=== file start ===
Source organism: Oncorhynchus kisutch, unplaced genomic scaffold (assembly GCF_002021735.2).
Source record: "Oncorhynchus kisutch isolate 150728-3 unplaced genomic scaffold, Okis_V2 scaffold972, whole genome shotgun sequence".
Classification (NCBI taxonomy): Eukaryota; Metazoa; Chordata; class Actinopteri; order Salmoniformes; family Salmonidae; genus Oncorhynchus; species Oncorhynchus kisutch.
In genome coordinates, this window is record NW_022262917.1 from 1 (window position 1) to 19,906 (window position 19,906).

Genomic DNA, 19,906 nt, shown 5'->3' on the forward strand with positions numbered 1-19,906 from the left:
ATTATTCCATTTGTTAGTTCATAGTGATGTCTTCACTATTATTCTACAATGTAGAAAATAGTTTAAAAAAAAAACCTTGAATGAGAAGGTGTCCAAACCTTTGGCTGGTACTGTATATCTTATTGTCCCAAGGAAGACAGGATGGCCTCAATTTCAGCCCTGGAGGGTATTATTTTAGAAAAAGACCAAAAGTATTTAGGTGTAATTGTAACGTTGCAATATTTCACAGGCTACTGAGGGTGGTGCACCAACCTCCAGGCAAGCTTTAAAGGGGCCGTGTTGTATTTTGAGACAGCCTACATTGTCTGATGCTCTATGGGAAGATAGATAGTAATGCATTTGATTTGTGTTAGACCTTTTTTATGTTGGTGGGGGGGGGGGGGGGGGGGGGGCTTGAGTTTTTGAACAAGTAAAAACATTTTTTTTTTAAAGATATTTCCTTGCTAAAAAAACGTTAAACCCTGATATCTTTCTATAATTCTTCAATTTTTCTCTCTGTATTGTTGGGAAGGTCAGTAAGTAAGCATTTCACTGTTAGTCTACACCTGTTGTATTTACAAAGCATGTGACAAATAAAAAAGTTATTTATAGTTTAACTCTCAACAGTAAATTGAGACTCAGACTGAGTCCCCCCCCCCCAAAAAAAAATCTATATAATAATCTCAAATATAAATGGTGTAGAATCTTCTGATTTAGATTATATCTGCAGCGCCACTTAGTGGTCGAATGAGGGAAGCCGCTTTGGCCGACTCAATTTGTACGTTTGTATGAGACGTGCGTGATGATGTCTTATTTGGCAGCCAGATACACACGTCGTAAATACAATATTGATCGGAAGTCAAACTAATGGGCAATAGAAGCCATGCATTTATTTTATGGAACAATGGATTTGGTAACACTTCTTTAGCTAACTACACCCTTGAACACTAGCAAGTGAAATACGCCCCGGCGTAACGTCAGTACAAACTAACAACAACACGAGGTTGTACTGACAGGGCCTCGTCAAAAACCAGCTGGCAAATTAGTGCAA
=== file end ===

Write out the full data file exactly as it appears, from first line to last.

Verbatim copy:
Source organism: Oncorhynchus kisutch, unplaced genomic scaffold (assembly GCF_002021735.2).
Source record: "Oncorhynchus kisutch isolate 150728-3 unplaced genomic scaffold, Okis_V2 scaffold972, whole genome shotgun sequence".
Classification (NCBI taxonomy): Eukaryota; Metazoa; Chordata; class Actinopteri; order Salmoniformes; family Salmonidae; genus Oncorhynchus; species Oncorhynchus kisutch.
In genome coordinates, this window is record NW_022262917.1 from 1 (window position 1) to 19,906 (window position 19,906).

Genomic DNA, 19,906 nt, shown 5'->3' on the forward strand with positions numbered 1-19,906 from the left:
ATTATTCCATTTGTTAGTTCATAGTGATGTCTTCACTATTATTCTACAATGTAGAAAATAGTTTAAAAAAAAAACCTTGAATGAGAAGGTGTCCAAACCTTTGGCTGGTACTGTATATCTTATTGTCCCAAGGAAGACAGGATGGCCTCAATTTCAGCCCTGGAGGGTATTATTTTAGAAAAAGACCAAAAGTATTTAGGTGTAATTGTAACGTTGCAATATTTCACAGGCTACTGAGGGTGGTGCACCAACCTCCAGGCAAGCTTTAAAGGGGCCGTGTTGTATTTTGAGACAGCCTACATTGTCTGATGCTCTATGGGAAGATAGATAGTAATGCATTTGATTTGTGTTAGACCTTTTTTATGTTGGTGGGGGGGGGGGGGGGGGGGGGGCTTGAGTTTTTGAACAAGTAAAAACATTTTTTTTTTAAAGATATTTCCTTGCTAAAAAAACGTTAAACCCTGATATCTTTCTATAATTCTTCAATTTTTCTCTCTGTATTGTTGGGAAGGTCAGTAAGTAAGCATTTCACTGTTAGTCTACACCTGTTGTATTTACAAAGCATGTGACAAATAAAAAAGTTATTTATAGTTTAACTCTCAACAGTAAATTGAGACTCAGACTGAGTCCCCCCCCCCCAAAAAAAAATCTATATAATAATCTCAAATATAAATGGTGTAGAATCTTCTGATTTAGATTATATCTGCAGCGCCACTTAGTGGTCGAATGAGGGAAGCCGCTTTGGCCGACTCAATTTGTACGTTTGTATGAGACGTGCGTGATGATGTCTTATTTGGCAGCCAGATACACACGTCGTAAATACAATATTGATCGGAAGTCAAACTAATGGGCAATAGAAGCCATGCATTTATTTTATGGAACAATGGATTTGGTAACACTTCTTTAGCTAACTACACCCTTGAACACTAGCAAGTGAAATACGCCCCGGCGTAACGTCAGTACAAACTAACAACAACACGAGGTTGTACTGACAGGGCCTCGTCAAAAACCAGCTGGCAAATTAGTGCAA